Cleaning-up a polluted canal in Thailand

The Bang Pa Canal in Thailand is a vital source of fresh water for many area farmers but due to dumping of untreated wastewater into the canal, it's water quality is severely deteriorated. This recently launched project by the Asian Institute of Technology will benefit 900 households in 7 villages.

SEA-UEMA, Asian Institute of Technology water pollution project

The Bang Pa Canal, which serpentines across Thailand’s agricultural Ratchaburi province for thirty-seven kilometers, is a vital source of fresh water for many area farmers. However, the constant dumping of untreated wastewater into the canal by upstream industrial establishments and pig farms has taken a severe toll. Today the canal’s water quality is severely deteriorated, placing at risk the health and livelihoods of all those who reside along its banks.

Mindful of the serious water pollution affecting Bang Pa Canal, Ratchaburi provincial officials and community leaders recently welcomed an innovative initiative to combat the problem led by the Southeast Asia Urban Environmental Management Applications Project (SEA-UEMA Project), (http://www.sea-uema.ait.ac.th) located at the Asian Institute of Technology (AIT).

The one-year SEA-UEMA project titled “Community and stakeholder participation in water quality improvement and pollution abatement in Bang Pa Canal in a peri-urban area of Ratchaburi Province” was launched on September 28. It is expected to benefit approximately 900 households located at seven villages in three sub-districts traversed by Bang Pa Canal.

According to SEA-UEMA Project Director, Dr. Edsel Sajor, the project relies on the participation, negotiation, consensus building and cooperation of communities located close to the canal. It will engage local schools, relevant business groups and local government authorities to ensure the effective management and mitigation of canal water pollution.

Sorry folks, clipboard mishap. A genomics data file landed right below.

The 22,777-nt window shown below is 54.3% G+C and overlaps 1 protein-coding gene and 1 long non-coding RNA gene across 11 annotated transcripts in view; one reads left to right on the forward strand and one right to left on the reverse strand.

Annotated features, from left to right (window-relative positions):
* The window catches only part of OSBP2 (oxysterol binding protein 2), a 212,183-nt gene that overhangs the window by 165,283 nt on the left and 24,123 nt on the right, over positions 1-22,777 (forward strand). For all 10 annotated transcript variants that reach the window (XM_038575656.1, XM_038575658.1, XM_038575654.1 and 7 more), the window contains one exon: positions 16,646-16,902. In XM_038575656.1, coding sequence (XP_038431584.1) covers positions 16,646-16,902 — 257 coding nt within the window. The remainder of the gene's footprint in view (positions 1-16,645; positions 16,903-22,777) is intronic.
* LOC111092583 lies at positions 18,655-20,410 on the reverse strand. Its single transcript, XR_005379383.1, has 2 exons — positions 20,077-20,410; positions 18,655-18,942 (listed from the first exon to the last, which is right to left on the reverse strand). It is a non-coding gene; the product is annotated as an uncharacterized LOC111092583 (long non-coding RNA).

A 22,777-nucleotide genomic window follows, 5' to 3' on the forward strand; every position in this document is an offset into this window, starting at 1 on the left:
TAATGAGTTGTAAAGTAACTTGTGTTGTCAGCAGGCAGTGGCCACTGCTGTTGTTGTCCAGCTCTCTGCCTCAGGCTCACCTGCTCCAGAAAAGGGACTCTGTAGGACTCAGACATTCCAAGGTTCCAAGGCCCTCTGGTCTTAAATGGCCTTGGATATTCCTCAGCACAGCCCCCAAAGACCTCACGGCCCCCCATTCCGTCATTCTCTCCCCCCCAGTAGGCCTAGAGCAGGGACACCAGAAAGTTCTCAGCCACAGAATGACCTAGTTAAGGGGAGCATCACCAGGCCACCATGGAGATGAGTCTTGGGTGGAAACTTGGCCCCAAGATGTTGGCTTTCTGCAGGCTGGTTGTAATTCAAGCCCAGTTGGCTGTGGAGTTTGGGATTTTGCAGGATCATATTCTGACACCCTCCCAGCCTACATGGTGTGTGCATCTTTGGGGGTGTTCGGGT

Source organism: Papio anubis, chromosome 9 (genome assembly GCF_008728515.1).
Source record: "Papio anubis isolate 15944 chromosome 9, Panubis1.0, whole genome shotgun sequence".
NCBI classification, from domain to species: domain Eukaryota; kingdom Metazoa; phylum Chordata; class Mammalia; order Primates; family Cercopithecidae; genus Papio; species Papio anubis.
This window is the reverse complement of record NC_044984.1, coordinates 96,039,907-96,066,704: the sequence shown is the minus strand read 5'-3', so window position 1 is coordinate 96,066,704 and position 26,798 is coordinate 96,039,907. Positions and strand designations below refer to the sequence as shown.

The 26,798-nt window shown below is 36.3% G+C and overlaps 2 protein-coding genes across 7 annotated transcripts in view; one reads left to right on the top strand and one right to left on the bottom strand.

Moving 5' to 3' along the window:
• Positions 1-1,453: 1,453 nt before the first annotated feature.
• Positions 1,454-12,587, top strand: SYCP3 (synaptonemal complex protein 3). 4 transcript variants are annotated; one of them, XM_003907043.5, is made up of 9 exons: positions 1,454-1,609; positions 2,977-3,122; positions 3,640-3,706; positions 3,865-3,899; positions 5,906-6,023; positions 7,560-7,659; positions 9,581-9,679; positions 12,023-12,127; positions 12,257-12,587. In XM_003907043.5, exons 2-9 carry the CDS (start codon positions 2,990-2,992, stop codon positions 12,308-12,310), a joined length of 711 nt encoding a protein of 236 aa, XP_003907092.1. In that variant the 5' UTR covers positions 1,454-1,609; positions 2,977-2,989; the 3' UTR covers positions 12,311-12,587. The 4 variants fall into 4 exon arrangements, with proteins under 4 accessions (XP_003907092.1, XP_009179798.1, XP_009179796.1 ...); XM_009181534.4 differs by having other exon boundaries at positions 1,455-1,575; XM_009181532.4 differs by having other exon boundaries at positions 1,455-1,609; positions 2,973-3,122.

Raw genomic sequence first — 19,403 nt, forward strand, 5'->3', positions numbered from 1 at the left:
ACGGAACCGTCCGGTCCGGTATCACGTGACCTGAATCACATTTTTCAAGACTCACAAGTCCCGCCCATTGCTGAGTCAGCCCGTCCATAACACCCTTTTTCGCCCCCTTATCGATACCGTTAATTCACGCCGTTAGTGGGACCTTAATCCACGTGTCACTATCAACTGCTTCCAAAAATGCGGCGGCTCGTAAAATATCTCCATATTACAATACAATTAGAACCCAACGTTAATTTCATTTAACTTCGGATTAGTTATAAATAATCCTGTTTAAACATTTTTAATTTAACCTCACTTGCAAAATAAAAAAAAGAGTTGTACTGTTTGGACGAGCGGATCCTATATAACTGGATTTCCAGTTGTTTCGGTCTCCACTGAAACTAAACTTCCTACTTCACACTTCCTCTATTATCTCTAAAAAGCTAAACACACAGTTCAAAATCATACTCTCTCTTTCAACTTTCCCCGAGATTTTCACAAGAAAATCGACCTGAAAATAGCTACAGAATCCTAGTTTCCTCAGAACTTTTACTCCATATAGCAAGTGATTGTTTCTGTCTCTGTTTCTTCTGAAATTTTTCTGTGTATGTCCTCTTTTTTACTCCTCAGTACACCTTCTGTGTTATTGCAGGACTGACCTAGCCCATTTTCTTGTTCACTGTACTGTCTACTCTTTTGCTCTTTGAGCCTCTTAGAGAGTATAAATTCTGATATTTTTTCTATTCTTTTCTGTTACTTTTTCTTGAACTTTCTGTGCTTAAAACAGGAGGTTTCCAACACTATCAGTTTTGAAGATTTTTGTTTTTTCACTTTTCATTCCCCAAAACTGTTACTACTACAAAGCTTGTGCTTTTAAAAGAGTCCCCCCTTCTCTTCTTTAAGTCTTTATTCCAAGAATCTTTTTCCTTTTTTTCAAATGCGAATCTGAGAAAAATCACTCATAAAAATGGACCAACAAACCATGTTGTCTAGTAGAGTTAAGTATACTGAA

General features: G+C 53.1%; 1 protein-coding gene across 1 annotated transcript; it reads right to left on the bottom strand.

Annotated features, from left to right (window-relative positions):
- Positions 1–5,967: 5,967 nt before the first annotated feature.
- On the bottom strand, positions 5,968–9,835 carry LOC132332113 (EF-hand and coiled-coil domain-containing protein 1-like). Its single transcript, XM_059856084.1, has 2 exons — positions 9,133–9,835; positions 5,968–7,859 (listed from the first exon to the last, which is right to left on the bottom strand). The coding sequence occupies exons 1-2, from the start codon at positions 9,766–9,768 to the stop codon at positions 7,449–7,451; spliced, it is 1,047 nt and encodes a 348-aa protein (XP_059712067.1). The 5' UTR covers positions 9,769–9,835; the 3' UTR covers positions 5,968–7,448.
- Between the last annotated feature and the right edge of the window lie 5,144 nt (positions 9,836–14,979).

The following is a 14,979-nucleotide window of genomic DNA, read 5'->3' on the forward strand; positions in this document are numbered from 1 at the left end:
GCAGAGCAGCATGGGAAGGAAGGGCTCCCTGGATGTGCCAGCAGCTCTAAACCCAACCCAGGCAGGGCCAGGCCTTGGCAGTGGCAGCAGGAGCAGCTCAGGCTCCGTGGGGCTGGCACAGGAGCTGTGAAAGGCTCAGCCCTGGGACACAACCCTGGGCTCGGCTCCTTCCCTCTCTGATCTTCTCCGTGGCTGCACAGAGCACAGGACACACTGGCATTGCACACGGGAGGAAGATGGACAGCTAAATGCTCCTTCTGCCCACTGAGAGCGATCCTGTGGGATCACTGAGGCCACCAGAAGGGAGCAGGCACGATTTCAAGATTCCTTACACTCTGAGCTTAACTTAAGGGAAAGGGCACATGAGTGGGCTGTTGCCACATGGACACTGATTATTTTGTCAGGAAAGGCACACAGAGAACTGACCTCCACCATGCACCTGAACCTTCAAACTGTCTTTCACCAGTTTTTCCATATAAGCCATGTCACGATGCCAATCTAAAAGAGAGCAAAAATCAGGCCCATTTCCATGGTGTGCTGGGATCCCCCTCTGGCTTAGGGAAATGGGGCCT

AIT Vice President for Research, Prof. Sudip Rakshit, noted the unique nature of the project, saying it involves a bottom-up approach to dealing with the problem of canal pollution. “The project combines social, technical and managerial techniques that are crucial to solving environmental problems,” Prof. Rakshit said.

This sentiment was echoed by Dr. Sajor, who explained that the project utilizes bio-sensors, a novel method for monitoring water quality that involves observing the activities of plants and other organisms in the canal’s water and along its banks. Wastewater treatment technologies will also be set-up for use at the thirty pig farms located along the canal’s length, Dr. Sajor added.

Speaking during the recent project launching ceremonies held at the Bang Pa Canal Conservation Club, Ratchaburi Vice Governor, Vila Sriratthanataku, expressed optimism that the project will benefit the entire province. He noted that it has brought together many different stakeholders, raised community awareness, and linked local communities and government agencies towards solving this long-standing environmental problem.

The vice governor added that the SEA-UEMA Project would provide a good model for managing water canal pollution in other areas of Ratchaburi province. “The project fills the gap for research data needed to resolve this environmental problem,” he said. “The province will be very glad to use this project as the model for managing other canals.”

Local community leader, Wut Visarnthakarn, also welcomed the assistance and expertise that the SEA-UEMA Project will bring to the area. “As a community, we have tried to solve the pollution problem by planting some plants along the canal banks. But this has not been enough. We hope that with the involvement of an international institute like SEA-UEMA and AIT, we will be able to solve the pollution problem in Bang Pa Canal,” he said.

The SEA-UEMA Project is being implemented in collaboration with the Population and Community Development Association (PDA) (http://www.pda.or.th) and the Sirindhorn International Institute of Technology at Thammasat University (SIIT-TU). (http://www.siit.tu.ac.th)

The Southeast Asia Urban Environmental Management Applications Project is a joint initiative of the Asian Institute of Technology and the Canadian International Development Agency (CIDA)(http://www.acdi-cida.gc.ca). The project aims to improve urban environmental management policies and good practices in the Southeast Asia region.

Published: 09 Oct 2007

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